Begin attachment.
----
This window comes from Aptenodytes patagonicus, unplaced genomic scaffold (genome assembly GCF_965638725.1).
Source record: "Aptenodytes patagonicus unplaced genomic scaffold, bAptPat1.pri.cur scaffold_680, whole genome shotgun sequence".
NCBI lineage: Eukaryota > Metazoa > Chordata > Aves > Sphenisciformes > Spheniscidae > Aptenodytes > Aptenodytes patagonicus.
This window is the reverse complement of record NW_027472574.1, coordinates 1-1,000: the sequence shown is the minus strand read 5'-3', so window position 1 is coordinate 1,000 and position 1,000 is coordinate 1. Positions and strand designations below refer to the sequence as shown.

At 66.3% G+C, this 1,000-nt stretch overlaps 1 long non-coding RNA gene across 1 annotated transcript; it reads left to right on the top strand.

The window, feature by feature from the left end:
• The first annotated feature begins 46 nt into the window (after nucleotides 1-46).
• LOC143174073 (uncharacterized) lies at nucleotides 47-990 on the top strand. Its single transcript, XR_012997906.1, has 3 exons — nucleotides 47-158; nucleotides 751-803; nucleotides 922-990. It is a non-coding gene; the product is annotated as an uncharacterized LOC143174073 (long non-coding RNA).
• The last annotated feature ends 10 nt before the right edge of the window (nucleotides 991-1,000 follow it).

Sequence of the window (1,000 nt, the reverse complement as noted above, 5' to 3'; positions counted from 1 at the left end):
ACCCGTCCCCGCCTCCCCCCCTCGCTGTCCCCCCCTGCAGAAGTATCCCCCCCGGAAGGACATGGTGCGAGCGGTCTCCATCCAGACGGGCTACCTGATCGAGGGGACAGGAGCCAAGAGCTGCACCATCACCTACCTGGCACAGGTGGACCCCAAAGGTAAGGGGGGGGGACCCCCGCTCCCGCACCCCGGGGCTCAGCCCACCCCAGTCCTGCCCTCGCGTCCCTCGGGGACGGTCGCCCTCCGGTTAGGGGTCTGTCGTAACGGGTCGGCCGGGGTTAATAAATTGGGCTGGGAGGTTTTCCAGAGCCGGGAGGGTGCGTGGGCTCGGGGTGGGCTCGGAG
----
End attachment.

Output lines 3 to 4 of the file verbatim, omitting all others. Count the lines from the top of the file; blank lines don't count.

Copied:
NCBI lineage: Eukaryota > Metazoa > Chordata > Aves > Sphenisciformes > Spheniscidae > Aptenodytes > Aptenodytes patagonicus.
This window is the reverse complement of record NW_027472574.1, coordinates 1-1,000: the sequence shown is the minus strand read 5'-3', so window position 1 is coordinate 1,000 and position 1,000 is coordinate 1. Positions and strand designations below refer to the sequence as shown.